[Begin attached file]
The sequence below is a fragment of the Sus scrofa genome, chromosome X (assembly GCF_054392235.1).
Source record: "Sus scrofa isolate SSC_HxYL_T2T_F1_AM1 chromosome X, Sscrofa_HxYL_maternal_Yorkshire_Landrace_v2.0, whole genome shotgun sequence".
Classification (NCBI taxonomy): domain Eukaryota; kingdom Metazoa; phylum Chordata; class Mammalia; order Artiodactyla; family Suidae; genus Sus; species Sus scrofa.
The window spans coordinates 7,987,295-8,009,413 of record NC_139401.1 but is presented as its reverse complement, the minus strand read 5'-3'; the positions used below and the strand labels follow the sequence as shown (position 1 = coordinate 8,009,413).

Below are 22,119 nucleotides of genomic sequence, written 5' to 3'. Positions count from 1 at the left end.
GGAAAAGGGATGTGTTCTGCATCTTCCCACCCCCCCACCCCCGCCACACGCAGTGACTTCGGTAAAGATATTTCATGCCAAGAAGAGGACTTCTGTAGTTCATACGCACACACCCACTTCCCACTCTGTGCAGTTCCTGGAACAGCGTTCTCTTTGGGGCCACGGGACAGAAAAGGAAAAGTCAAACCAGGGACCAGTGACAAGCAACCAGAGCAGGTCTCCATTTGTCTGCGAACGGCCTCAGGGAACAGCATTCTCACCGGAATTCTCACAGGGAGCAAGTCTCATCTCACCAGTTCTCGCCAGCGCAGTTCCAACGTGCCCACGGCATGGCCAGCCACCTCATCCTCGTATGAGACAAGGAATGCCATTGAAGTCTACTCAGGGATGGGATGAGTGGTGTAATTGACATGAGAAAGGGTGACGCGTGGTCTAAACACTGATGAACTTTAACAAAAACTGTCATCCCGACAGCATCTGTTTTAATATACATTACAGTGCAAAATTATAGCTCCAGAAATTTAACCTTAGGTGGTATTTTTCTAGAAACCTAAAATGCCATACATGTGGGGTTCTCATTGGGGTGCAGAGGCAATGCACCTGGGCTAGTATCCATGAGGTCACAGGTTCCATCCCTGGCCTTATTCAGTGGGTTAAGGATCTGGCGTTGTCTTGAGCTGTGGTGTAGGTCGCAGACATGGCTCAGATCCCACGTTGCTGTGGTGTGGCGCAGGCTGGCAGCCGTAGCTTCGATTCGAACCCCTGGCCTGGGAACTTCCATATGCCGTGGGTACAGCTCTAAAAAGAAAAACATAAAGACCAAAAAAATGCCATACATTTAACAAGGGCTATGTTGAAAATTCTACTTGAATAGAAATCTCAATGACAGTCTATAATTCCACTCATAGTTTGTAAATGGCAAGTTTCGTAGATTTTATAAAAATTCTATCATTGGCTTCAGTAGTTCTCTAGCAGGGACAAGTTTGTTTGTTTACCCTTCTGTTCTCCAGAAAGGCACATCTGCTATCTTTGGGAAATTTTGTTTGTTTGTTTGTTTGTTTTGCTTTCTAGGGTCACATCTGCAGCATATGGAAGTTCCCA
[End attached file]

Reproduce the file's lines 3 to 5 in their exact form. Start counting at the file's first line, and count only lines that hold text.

Classification (NCBI taxonomy): domain Eukaryota; kingdom Metazoa; phylum Chordata; class Mammalia; order Artiodactyla; family Suidae; genus Sus; species Sus scrofa.
The window spans coordinates 7,987,295-8,009,413 of record NC_139401.1 but is presented as its reverse complement, the minus strand read 5'-3'; the positions used below and the strand labels follow the sequence as shown (position 1 = coordinate 8,009,413).

Below are 22,119 nucleotides of genomic sequence, written 5' to 3'. Positions count from 1 at the left end.